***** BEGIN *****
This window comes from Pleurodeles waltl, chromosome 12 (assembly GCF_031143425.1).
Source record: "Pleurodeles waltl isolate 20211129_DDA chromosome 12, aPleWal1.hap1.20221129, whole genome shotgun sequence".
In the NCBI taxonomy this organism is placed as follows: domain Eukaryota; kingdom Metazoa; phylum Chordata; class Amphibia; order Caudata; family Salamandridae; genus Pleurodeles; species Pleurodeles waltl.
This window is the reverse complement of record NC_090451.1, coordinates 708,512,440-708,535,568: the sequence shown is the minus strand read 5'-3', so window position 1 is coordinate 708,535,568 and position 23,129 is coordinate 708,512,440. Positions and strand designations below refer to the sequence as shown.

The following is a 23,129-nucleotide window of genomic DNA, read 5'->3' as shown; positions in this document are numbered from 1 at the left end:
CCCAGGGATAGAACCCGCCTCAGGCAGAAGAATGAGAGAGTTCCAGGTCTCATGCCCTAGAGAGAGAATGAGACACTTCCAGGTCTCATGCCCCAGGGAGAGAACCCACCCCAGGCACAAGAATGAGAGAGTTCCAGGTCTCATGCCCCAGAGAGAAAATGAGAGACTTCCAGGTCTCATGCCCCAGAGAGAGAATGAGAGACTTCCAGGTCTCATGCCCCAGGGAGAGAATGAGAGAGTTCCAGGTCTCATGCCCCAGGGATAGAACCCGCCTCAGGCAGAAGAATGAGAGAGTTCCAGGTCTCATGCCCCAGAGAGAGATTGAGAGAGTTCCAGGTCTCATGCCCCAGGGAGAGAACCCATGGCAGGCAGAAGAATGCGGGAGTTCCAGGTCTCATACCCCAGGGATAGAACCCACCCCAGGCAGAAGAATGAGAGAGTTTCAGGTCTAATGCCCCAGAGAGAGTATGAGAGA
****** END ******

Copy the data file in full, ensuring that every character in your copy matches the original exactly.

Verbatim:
This window comes from Pleurodeles waltl, chromosome 12 (assembly GCF_031143425.1).
Source record: "Pleurodeles waltl isolate 20211129_DDA chromosome 12, aPleWal1.hap1.20221129, whole genome shotgun sequence".
In the NCBI taxonomy this organism is placed as follows: domain Eukaryota; kingdom Metazoa; phylum Chordata; class Amphibia; order Caudata; family Salamandridae; genus Pleurodeles; species Pleurodeles waltl.
This window is the reverse complement of record NC_090451.1, coordinates 708,512,440-708,535,568: the sequence shown is the minus strand read 5'-3', so window position 1 is coordinate 708,535,568 and position 23,129 is coordinate 708,512,440. Positions and strand designations below refer to the sequence as shown.

The following is a 23,129-nucleotide window of genomic DNA, read 5'->3' as shown; positions in this document are numbered from 1 at the left end:
CCCAGGGATAGAACCCGCCTCAGGCAGAAGAATGAGAGAGTTCCAGGTCTCATGCCCTAGAGAGAGAATGAGACACTTCCAGGTCTCATGCCCCAGGGAGAGAACCCACCCCAGGCACAAGAATGAGAGAGTTCCAGGTCTCATGCCCCAGAGAGAAAATGAGAGACTTCCAGGTCTCATGCCCCAGAGAGAGAATGAGAGACTTCCAGGTCTCATGCCCCAGGGAGAGAATGAGAGAGTTCCAGGTCTCATGCCCCAGGGATAGAACCCGCCTCAGGCAGAAGAATGAGAGAGTTCCAGGTCTCATGCCCCAGAGAGAGATTGAGAGAGTTCCAGGTCTCATGCCCCAGGGAGAGAACCCATGGCAGGCAGAAGAATGCGGGAGTTCCAGGTCTCATACCCCAGGGATAGAACCCACCCCAGGCAGAAGAATGAGAGAGTTTCAGGTCTAATGCCCCAGAGAGAGTATGAGAGA